Four years ago, there were 15 known black rhinos left in Tanzania -- "ground zero of the poaching crisis" -- and today there 167 of them; elephant populations (which dropped 60% between 2009-2014) are rebounding too, up to over 60,000 from a low of 43,330.
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A suspected rhino poacher in South Africa's Kruger National Park was killed by an elephant and then eaten by lions.
After the elephant attack, police said, "his accomplices claimed to have carried his body to the road so that passersby could find it in the morning. They then vanished from the Park."
"Indications found at the scene suggested that a pride of lions had devoured the remains leaving only a human skull and a pair of pants," the statement said.
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Three individuals who joined the illegal hunt were arrested Wednesday by the South African Police Service, and officers continue to investigate what happened.
The suspects appeared in Komatipoort Magistrate Court on Friday to face charges of possessing firearms and ammunition without a license, conspiracy to poach and trespassing.
Of special concern is the black rhino, which is considered critically endangered after its population tumbled from about 65,000 to 1970 to 2,400 in 1995, according to Kruger National Park. Conservation efforts have boosted their numbers, and the world's remaining 5,000 or so black rhinos live predominantly in South Africa, Namibia, Kenya and Zimbabwe.
Archie Lee Williams, Jr. (41) of Brunswick County, North Carolina, has been charged with 73 felony counts of taking 216 Venus Flytrap plants. He could face 450 years in prison and is being held on a $750,000 bond.
From Port City Daily:
The tiny carnivorous plant is listed as a “vulnerable” species on the state’s protected plants list. Environmentalists and officers tasked with protecting the plant from poachers cited difficulty in the past with identifying whether the plants were grown or poached.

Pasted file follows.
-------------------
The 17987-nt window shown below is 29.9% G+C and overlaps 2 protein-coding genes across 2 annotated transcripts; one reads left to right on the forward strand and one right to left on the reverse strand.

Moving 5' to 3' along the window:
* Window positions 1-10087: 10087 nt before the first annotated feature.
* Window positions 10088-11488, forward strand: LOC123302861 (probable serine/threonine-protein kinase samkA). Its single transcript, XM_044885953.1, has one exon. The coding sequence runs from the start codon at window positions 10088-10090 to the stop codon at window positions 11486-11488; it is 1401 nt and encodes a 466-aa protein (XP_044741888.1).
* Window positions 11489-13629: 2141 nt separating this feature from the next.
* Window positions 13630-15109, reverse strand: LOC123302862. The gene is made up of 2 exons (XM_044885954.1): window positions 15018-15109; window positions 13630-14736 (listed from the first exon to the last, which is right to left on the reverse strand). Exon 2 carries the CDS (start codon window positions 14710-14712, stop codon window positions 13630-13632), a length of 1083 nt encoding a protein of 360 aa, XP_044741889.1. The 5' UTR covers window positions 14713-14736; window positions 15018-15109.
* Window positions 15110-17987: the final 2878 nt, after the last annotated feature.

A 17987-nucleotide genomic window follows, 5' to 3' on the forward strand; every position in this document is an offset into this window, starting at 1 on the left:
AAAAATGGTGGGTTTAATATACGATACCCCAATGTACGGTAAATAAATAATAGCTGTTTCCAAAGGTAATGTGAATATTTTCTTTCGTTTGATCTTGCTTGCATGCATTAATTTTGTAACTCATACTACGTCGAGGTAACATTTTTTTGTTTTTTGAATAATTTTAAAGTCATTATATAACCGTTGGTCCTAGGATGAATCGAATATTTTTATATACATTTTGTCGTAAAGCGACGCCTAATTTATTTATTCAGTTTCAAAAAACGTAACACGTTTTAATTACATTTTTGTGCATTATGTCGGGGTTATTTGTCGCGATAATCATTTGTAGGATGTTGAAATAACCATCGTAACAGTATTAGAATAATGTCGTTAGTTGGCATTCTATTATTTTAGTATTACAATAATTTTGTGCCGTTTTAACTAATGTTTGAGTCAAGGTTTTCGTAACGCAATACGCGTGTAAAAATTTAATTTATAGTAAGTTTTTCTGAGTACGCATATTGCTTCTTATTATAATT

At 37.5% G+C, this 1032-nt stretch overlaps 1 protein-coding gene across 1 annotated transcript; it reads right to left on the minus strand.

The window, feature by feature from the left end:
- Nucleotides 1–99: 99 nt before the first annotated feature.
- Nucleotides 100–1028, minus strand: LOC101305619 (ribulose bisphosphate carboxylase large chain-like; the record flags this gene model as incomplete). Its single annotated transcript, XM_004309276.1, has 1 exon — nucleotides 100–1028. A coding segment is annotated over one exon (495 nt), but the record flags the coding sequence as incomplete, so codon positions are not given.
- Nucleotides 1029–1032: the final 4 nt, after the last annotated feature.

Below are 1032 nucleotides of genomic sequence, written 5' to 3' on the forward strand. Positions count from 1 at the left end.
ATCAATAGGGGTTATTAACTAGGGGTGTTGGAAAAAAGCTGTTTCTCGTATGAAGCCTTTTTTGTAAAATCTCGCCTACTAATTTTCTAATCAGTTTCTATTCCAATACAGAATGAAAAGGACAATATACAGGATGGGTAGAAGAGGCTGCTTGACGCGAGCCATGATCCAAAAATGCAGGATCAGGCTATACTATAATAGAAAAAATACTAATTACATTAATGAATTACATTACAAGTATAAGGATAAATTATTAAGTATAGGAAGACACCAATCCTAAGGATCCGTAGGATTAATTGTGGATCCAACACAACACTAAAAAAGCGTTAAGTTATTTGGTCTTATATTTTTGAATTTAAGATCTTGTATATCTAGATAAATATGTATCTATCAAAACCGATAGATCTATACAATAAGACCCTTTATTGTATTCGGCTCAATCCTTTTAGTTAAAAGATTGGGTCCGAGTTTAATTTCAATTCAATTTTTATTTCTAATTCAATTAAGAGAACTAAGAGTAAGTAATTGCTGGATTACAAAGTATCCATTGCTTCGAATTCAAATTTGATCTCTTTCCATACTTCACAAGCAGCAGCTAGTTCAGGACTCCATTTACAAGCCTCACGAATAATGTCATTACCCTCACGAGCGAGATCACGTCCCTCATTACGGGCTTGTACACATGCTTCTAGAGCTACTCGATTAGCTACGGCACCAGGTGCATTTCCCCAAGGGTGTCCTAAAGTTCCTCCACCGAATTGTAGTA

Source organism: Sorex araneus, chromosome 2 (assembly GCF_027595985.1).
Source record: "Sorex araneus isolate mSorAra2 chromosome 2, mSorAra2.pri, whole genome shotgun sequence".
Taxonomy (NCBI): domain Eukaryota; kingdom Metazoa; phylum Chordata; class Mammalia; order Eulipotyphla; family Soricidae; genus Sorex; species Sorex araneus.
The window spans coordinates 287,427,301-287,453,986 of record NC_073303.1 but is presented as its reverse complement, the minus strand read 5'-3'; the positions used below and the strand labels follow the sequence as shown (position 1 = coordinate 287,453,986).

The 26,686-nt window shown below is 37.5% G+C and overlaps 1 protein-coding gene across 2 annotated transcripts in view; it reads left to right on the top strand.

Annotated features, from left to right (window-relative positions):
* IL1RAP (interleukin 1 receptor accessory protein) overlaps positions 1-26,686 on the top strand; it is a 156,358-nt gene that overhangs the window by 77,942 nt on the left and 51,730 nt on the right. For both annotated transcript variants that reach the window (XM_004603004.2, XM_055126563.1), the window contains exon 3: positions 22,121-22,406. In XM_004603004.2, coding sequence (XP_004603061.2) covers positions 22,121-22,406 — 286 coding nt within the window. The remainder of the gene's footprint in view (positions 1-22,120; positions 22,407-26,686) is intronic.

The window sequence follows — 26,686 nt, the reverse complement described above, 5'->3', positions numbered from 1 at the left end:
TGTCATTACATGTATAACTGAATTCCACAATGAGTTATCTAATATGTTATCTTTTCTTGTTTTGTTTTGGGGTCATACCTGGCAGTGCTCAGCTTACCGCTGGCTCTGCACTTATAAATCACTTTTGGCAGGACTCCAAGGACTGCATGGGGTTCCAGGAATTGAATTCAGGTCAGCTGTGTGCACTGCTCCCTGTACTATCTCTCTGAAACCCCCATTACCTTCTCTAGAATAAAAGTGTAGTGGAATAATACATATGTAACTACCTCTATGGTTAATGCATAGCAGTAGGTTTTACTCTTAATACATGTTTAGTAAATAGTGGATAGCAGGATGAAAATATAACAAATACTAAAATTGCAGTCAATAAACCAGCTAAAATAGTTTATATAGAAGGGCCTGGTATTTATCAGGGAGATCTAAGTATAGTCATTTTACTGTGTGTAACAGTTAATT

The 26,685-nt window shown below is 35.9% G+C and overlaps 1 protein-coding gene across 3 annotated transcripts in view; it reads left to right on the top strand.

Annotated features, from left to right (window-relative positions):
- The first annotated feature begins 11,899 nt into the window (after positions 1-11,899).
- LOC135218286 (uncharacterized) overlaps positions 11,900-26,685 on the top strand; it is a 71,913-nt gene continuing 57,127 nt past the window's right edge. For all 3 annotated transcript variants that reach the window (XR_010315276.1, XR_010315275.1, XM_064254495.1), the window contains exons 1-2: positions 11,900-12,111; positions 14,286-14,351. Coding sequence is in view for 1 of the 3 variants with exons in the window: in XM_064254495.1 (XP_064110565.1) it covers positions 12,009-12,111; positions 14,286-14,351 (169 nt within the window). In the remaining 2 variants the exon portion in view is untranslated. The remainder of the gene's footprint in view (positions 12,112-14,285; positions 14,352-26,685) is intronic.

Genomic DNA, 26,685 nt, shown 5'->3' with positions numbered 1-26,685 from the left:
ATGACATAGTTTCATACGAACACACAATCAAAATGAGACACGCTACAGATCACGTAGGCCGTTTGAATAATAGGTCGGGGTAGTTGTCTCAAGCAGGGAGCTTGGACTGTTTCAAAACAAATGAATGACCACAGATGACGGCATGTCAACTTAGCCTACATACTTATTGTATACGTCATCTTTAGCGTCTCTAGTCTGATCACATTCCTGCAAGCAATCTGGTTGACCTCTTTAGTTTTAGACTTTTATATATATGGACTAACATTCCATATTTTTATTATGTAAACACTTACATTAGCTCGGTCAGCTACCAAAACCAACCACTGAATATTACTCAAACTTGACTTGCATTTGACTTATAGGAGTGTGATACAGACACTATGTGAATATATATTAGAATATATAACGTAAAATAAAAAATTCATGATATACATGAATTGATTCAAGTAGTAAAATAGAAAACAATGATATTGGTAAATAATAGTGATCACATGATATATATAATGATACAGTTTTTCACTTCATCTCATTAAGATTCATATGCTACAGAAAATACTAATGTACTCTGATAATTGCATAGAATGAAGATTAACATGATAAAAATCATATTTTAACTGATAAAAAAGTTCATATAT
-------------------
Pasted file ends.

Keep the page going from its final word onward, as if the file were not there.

According to the Wildlife Resources Commission (WRC), Williams was caught on camera. He was later apprehended with over 200 plants and digging tools. Williams admitted to a WRC officer that he habitually poaches Venus Flytraps from multiple locations around the area.
Interestingly, while it is illegal to take Venus Flytraps from public land, developers can destroy the plants with impunity.
Image of Venus Flytrap: Kuttelvaserova Stuchelova/Shutterstock Read the rest
Cannon Harrison, 24, was on dating app Bumble when he connected with a woman in his area who quickly bragged to him that she had just shot a "bigo buck," a large deer, in the darkness. She even sent Harrison a photo posed with her prey and admitted that she had been "spotlighting," taking advantage of the real deer-in-the-headlights behavior to get an easier shot. The woman didn't know it at the time, but Harrison is a warden with Oklahoma’s Department of Wildlife Conservation. And not only is spotlighting against the law but the season for hunting deer with rifles is over. From the Washington Post:
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“Honestly, the first thing I thought was that it was someone who was messing with me because they knew who I was,” he told The Washington Post. “It seemed too good to be true.”
Armed only with the woman’s first name, a photo and a rough sense of her location, Harrison searched through social media until he had figured out her identity. The next morning, game wardens showed up at her home...
The woman ultimately pleaded guilty to hunting deer out of season and possessing game that was taken illegally, Harrison said...
(She received a fine of) $2,400, according to the Tulsa World — a total that also includes the fines incurred by a man who had been out hunting with her and took home the buck’s head afterward. Because the woman has agreed to pay her share of the fines, she will not face jail time, Harrison said.
Succulents are key to stabilizing the fragile coastal ecosystems of California; they're also extremely popular in China and South Korea, thanks to a fad that's sweeping Asia.
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Lions ate at least two rhinoceros poachers trespassing on a game preserve in Kenton-on-Sea, South Africa. Along with the poachers' remains, rangers found a high-powered rifle and axe.
"They strayed into a pride of lions - it's a big pride so they didn't have too much time," Sibuya reserve owner Nick Fox was quoted as saying. "We're not sure how many there were - there's not much left of them."
More in this press release from the Sibuya Game Reserve.
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Reporter Amos Chapple went on an expedition with Russians engaging in the illegal but lucrative "ethical ivory" trade: pulling long-buried mammoth tusks from the permafrost, often by illegally gouging out entire hillsides. Read the rest
Kids in the Twin Cities asked their families what they could do to express their feelings about local lion-killing dentist Walter Palmer. Star-Tribune's Glen Stubbe got some great shots during protests at Palmer's office. Read the rest